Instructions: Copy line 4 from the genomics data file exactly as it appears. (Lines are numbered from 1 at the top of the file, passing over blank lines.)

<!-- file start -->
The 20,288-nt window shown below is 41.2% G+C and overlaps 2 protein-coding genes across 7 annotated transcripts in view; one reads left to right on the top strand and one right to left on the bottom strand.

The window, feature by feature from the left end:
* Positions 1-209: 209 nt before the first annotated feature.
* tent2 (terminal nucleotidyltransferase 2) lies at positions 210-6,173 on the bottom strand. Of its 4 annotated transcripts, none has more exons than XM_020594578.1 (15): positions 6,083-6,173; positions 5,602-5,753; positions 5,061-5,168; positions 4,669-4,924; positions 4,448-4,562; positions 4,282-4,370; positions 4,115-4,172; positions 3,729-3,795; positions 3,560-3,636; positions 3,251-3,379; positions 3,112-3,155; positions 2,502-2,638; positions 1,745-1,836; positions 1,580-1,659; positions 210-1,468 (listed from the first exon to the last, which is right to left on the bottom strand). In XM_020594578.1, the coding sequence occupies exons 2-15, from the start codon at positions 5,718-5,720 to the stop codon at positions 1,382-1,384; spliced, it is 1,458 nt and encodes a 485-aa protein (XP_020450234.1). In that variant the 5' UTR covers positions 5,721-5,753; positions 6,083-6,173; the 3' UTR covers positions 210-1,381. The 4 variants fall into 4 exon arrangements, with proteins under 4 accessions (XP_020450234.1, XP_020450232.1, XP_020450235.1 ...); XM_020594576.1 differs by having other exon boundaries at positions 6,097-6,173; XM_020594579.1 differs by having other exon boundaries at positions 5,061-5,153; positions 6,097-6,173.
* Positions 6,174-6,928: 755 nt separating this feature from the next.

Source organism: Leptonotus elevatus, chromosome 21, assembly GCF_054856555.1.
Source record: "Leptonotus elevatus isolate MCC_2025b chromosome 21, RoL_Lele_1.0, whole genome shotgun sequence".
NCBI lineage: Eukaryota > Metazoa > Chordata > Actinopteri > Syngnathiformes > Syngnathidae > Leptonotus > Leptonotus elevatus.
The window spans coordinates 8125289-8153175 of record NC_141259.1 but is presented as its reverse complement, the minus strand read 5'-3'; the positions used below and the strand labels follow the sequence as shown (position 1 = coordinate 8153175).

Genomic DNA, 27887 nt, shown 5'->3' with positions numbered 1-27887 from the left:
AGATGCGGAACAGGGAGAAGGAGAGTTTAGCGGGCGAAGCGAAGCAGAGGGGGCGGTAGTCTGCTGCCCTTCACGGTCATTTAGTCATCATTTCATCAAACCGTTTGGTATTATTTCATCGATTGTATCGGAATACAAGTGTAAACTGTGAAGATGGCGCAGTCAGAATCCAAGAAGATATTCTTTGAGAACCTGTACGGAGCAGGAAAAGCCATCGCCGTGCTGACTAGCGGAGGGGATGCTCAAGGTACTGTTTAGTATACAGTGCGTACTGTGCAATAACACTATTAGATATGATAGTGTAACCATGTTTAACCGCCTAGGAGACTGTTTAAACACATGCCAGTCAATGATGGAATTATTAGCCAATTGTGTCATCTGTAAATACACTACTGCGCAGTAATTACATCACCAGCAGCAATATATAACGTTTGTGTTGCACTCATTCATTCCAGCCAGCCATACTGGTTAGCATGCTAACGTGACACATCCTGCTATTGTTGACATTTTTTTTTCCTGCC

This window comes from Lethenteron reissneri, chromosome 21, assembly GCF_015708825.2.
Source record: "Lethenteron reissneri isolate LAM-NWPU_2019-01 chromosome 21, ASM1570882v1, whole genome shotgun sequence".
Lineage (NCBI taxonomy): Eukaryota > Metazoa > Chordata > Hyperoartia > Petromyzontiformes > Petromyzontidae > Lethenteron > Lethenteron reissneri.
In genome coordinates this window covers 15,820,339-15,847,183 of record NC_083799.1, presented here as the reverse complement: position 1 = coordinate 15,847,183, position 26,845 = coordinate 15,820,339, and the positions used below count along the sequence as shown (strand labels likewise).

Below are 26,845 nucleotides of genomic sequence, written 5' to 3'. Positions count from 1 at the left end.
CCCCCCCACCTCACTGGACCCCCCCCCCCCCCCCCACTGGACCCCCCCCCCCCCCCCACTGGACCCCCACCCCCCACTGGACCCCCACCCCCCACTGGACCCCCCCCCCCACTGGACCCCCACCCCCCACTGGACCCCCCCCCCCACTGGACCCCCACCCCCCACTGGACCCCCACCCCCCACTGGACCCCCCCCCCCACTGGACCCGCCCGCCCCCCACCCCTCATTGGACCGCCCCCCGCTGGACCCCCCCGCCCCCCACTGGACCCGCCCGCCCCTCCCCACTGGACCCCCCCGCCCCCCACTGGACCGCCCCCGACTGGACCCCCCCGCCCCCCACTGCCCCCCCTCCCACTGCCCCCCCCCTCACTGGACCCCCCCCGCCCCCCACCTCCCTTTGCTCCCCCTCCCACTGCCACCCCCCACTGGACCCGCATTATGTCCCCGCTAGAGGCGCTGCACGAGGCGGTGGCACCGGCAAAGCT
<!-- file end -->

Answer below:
* tent2 (terminal nucleotidyltransferase 2) lies at positions 210-6,173 on the bottom strand. Of its 4 annotated transcripts, none has more exons than XM_020594578.1 (15): positions 6,083-6,173; positions 5,602-5,753; positions 5,061-5,168; positions 4,669-4,924; positions 4,448-4,562; positions 4,282-4,370; positions 4,115-4,172; positions 3,729-3,795; positions 3,560-3,636; positions 3,251-3,379; positions 3,112-3,155; positions 2,502-2,638; positions 1,745-1,836; positions 1,580-1,659; positions 210-1,468 (listed from the first exon to the last, which is right to left on the bottom strand). In XM_020594578.1, the coding sequence occupies exons 2-15, from the start codon at positions 5,718-5,720 to the stop codon at positions 1,382-1,384; spliced, it is 1,458 nt and encodes a 485-aa protein (XP_020450234.1). In that variant the 5' UTR covers positions 5,721-5,753; positions 6,083-6,173; the 3' UTR covers positions 210-1,381. The 4 variants fall into 4 exon arrangements, with proteins under 4 accessions (XP_020450234.1, XP_020450232.1, XP_020450235.1 ...); XM_020594576.1 differs by having other exon boundaries at positions 6,097-6,173; XM_020594579.1 differs by having other exon boundaries at positions 5,061-5,153; positions 6,097-6,173.